Lovely consistent art and high quality all round. Very few surprises. If you’re looking for a spy comic, I recommend Pete Milligan’s run on the Human Target from ten years ago over this. If you’re a fan of the Black Widow herself, then this is not bad.

Story: 3/5 and rising.  Art: 4.5/5

Storm #9

To be honest, I’m still getting this out of some vague sense of political activism and character loyalty. It’s not that great.

I like Greg Pak, the writer, and have done so ever since I read Incredible Hercules by him and Fred van Luente. His run on Action Comics with Aaron Kuder has been alright, and I was quite excited by his pitch for Storm. While Cyclops and Wolverine, Charles and Magneto all try to kill each other, Storm goes off on her own to make the world a better place. Artist Victor Ibanez had a gritty but polished realism that really suited this mission statement, and drew Ororo in a great realistic style.

Unfortunately, he’s long gone, and has been replaced by a string of filler in artists who aren’t really up to the task. Stiff acting and expressions, grubby inking, skimpy backgrounds – it manages to tell the story, and that’s it. This latest issue has two pencillers and two inkers, and feels horribly rushed. I’ve heard that sales are low on this series, and the powers that be are maybe unwilling to throw an expensive artist at it now, but I can’t help but dream of how good this title could be if Aaron Kuder jumped ship from Action Comics to Storm.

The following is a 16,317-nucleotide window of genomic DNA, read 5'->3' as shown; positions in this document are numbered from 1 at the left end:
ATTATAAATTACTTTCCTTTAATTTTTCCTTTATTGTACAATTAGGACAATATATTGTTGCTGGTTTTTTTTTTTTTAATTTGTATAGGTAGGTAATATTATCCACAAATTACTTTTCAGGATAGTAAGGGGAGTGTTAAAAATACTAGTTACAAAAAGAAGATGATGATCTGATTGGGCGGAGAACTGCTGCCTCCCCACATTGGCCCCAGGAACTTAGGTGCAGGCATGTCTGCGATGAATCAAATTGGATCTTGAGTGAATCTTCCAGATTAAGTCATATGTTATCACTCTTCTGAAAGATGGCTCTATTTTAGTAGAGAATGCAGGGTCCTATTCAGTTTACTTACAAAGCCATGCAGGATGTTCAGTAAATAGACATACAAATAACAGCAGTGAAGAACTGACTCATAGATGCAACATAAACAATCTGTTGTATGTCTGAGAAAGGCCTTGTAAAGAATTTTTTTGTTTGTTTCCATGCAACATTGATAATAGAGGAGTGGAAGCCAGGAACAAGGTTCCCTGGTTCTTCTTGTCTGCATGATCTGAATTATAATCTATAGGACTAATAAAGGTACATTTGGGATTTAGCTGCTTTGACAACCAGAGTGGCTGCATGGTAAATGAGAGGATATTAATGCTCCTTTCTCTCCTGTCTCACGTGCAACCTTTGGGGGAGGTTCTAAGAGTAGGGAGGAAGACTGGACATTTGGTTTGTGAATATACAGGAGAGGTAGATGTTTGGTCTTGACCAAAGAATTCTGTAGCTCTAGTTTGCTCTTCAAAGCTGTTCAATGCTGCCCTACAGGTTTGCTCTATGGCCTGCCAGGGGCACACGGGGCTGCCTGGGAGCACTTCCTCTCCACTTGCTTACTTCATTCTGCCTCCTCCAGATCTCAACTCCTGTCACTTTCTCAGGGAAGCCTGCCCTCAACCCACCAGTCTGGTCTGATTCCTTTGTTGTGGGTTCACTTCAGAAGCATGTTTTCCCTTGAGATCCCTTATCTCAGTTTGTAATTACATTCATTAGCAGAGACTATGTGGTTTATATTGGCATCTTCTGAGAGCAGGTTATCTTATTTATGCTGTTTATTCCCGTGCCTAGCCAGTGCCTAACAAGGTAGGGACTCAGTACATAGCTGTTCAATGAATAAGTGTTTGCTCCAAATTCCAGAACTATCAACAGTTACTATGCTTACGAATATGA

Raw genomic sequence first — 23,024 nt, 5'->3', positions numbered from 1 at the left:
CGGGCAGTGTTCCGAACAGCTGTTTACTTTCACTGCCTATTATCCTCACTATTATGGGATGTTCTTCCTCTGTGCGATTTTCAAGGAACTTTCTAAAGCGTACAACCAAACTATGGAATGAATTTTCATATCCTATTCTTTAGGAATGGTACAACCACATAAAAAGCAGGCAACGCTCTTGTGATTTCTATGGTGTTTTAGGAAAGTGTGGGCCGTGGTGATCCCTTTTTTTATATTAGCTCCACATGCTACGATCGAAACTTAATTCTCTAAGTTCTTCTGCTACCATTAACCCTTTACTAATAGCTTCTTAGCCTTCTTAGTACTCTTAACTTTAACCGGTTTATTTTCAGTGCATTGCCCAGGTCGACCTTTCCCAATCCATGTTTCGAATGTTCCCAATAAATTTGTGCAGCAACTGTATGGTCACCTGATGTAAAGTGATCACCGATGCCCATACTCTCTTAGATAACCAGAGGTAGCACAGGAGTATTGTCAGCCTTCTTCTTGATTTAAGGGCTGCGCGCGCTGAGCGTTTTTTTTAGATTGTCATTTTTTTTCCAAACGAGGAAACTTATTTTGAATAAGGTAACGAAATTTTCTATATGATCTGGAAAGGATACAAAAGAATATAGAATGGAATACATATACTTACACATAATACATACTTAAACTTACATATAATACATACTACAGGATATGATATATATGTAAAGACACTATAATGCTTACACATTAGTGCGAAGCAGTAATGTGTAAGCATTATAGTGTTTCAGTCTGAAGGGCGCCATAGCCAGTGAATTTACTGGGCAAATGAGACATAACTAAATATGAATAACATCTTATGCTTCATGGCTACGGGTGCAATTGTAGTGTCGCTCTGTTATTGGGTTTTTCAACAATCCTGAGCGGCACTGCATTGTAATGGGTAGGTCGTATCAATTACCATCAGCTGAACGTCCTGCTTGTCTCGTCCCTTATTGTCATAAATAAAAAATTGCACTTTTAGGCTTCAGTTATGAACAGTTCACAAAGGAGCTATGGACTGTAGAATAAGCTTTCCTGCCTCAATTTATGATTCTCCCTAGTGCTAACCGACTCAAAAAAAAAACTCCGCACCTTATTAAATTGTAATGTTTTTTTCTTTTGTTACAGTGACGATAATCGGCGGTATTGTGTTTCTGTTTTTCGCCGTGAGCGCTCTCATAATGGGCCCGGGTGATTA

The worse thing I can say about the stories is that they’ve felt a bit episodic. The powerhouse of the 80’s X-Men deserves something a bit more operatic in my opinion. Other than that, they’ve been pretty good. Elements from the classic Claremont years, when Storm was at her peak, appear regularly. Forge, Callisto and  Yukio all pop up. There have been more than a few memorable moments, my favourite being Storm grieving for Wolverine. You remember how she has to keep her emotions in check to avoid disturbing the local weather? Well, Hank has to fly her into space so she can let go, and the world is treated to a rather spectacular Aurora Borealis as a result! (#4, with Ibanez art)

Storm is still based in the X-Mansion, so there’s plenty of supporting cast, first and foremost the Beast, who reluctantly plays stuffy old foil to Ororo’s free spirit again and again. This is good, because I don’t think Storm on her own could ever really rival her glory days with the other X-Men, and Pak is wise enough not to isolate her from them. It reminds me of discussions on the best Superman stories – I’ve always held Morrison’s JLA to be the best because you see Supes at the heart of a complicated messy DC Universe. Similarly, Ororo is at her best at the heart of a larger complex X-Universe, and those are the stories that work best in this series.